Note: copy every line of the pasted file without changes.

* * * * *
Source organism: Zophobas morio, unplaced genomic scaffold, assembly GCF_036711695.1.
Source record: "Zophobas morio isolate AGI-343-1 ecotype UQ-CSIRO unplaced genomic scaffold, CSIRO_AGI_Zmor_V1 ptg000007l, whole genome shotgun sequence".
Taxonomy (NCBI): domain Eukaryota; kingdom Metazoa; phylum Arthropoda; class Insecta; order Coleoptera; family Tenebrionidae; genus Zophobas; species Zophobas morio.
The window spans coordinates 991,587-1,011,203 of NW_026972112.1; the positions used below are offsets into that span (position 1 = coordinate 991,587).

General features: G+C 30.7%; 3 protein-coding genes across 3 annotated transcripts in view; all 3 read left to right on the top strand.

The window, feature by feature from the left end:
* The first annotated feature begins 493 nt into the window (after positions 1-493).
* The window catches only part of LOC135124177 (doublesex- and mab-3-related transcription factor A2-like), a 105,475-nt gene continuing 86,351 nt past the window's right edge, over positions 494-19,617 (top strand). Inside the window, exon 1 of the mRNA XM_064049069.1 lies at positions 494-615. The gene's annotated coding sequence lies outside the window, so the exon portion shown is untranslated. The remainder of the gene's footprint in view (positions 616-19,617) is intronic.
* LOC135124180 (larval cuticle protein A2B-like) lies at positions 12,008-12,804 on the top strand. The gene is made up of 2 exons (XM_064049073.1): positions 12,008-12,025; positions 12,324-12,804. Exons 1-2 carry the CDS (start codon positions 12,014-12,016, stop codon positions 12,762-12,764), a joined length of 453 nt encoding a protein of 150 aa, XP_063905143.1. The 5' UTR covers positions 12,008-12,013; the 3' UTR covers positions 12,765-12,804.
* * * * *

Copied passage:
Source organism: Zophobas morio, unplaced genomic scaffold, assembly GCF_036711695.1.
Source record: "Zophobas morio isolate AGI-343-1 ecotype UQ-CSIRO unplaced genomic scaffold, CSIRO_AGI_Zmor_V1 ptg000007l, whole genome shotgun sequence".
Taxonomy (NCBI): domain Eukaryota; kingdom Metazoa; phylum Arthropoda; class Insecta; order Coleoptera; family Tenebrionidae; genus Zophobas; species Zophobas morio.
The window spans coordinates 991,587-1,011,203 of NW_026972112.1; the positions used below are offsets into that span (position 1 = coordinate 991,587).

General features: G+C 30.7%; 3 protein-coding genes across 3 annotated transcripts in view; all 3 read left to right on the top strand.

The window, feature by feature from the left end:
* The first annotated feature begins 493 nt into the window (after positions 1-493).
* The window catches only part of LOC135124177 (doublesex- and mab-3-related transcription factor A2-like), a 105,475-nt gene continuing 86,351 nt past the window's right edge, over positions 494-19,617 (top strand). Inside the window, exon 1 of the mRNA XM_064049069.1 lies at positions 494-615. The gene's annotated coding sequence lies outside the window, so the exon portion shown is untranslated. The remainder of the gene's footprint in view (positions 616-19,617) is intronic.
* LOC135124180 (larval cuticle protein A2B-like) lies at positions 12,008-12,804 on the top strand. The gene is made up of 2 exons (XM_064049073.1): positions 12,008-12,025; positions 12,324-12,804. Exons 1-2 carry the CDS (start codon positions 12,014-12,016, stop codon positions 12,762-12,764), a joined length of 453 nt encoding a protein of 150 aa, XP_063905143.1. The 5' UTR covers positions 12,008-12,013; the 3' UTR covers positions 12,765-12,804.